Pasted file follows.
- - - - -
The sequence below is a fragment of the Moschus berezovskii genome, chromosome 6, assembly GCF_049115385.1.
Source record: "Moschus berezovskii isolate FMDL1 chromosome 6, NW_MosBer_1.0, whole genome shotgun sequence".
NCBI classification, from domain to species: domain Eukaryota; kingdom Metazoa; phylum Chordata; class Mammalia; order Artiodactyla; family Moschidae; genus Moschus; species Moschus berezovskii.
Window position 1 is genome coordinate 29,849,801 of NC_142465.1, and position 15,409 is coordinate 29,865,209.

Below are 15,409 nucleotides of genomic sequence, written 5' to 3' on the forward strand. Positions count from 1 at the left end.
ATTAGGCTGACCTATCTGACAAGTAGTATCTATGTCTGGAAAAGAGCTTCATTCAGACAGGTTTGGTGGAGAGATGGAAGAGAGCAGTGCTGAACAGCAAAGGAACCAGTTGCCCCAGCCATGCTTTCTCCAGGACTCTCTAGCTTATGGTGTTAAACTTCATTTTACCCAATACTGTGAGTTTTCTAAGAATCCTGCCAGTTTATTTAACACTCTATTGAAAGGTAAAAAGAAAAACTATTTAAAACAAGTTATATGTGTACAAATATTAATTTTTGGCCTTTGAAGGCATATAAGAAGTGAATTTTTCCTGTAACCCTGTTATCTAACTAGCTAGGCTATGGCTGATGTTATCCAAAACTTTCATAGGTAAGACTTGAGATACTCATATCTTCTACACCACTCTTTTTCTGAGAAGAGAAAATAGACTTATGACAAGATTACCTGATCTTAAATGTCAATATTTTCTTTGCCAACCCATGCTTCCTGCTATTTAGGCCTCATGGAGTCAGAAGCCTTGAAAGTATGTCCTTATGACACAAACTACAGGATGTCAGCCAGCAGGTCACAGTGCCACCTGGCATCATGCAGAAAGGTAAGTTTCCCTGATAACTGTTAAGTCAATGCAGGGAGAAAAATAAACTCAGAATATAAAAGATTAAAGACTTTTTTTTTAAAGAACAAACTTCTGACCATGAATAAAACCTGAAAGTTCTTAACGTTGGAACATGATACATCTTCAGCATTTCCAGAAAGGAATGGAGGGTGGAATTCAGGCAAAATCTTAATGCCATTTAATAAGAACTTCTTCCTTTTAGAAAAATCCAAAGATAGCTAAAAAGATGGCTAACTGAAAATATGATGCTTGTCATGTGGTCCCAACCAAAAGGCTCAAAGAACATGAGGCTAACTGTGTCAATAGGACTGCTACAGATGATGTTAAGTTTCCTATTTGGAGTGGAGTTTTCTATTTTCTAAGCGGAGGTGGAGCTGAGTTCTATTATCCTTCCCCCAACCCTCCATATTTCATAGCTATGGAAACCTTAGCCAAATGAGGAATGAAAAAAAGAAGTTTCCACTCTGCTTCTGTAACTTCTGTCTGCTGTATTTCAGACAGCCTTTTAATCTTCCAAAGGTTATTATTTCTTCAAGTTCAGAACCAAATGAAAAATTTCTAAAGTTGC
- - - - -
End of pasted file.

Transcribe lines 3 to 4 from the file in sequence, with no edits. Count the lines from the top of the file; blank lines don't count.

NCBI classification, from domain to species: domain Eukaryota; kingdom Metazoa; phylum Chordata; class Mammalia; order Artiodactyla; family Moschidae; genus Moschus; species Moschus berezovskii.
Window position 1 is genome coordinate 29,849,801 of NC_142465.1, and position 15,409 is coordinate 29,865,209.